Throttling design pattern

Control the consumption of resources used by an instance of an application or service. This can allow the system to continue to function and meet service level agreements (SLA), even when an increase in demand places an extreme load on resources.

There're many strategies available for handling varying loads in the cloud, depending on the business goals of the application. One strategy is to use autoscaling to match the provisioned resources to the user's needs at any given time. This has the potential to consistently meet user demand while optimizing running costs. However, while autoscaling can trigger the provisioning of additional resources, this provisioning isn't immediate. If demand grows quickly, there can be a window of time where there's a resource deficit.

An alternative strategy to autoscaling is to allow applications to use resources only up to a limit, and then throttle them when this limit is reached. The system should monitor how it's using resources so that, when usage exceeds the threshold, it can throttle requests from one or more users. This will enable the system to continue functioning and meet any service level agreements (SLAs) that are in place.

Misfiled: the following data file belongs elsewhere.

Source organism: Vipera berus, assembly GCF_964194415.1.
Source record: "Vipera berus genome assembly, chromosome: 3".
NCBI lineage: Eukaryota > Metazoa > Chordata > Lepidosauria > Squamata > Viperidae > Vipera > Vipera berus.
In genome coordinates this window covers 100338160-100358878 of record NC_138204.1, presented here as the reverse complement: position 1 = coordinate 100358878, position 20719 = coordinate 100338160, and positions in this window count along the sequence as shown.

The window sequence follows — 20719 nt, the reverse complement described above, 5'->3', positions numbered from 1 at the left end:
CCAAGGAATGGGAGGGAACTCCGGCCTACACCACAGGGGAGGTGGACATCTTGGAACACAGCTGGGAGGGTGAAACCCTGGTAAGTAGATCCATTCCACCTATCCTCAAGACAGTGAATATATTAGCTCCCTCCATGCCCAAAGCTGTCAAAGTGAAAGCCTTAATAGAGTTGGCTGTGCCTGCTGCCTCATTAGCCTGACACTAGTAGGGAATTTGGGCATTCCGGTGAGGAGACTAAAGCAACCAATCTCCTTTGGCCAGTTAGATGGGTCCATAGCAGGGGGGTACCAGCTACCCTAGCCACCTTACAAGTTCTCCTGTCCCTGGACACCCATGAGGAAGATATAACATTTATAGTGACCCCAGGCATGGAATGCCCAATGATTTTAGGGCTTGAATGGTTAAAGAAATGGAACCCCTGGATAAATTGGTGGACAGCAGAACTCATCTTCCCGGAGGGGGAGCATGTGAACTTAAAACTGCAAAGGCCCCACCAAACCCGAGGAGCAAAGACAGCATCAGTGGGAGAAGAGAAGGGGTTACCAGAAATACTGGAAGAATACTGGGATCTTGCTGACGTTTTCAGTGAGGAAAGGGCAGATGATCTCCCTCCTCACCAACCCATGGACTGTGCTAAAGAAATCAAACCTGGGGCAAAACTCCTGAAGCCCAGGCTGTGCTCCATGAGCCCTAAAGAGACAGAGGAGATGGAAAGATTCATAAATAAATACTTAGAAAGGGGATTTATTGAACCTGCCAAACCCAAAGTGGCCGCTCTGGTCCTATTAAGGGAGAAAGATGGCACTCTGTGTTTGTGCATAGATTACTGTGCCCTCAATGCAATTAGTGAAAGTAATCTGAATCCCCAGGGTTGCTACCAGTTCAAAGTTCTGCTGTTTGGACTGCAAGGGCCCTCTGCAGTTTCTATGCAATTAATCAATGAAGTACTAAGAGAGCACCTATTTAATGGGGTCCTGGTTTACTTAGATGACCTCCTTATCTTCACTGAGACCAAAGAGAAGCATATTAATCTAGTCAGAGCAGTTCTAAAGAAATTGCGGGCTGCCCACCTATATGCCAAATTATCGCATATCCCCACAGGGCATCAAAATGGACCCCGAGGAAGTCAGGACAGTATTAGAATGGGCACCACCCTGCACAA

The system could implement several throttling strategies, including:

  • Rejecting requests from an individual user who's already accessed system APIs more than n times per second over a given period of time. This requires the system to meter the use of resources for each tenant or user running an application.
  • Disabling or degrading the functionality of selected nonessential services so that essential services can run unimpeded with sufficient resources. For example, if the application is streaming video output, it could switch to a lower resolution.

Issues and Considerations:

  • Throttling an application, and the strategy to use is an architectural decision that impacts the entire design of a system. Throttling should be considered early in the application design process because it isn't easy to add once a system has been implemented.
  • If a service needs to temporarily deny a user request, it should return a specific error code so the client application understands that the reason for the refusal to perform an operation is due to throttling. The client application can wait for a period before retrying the request.
  • Throttling can be used as a temporary measure while a system auto-scales. In some cases, it's better to simply throttle, rather than to scale, if a burst in activity is sudden and isn't expected to be long-lived because scaling can add considerably to running costs.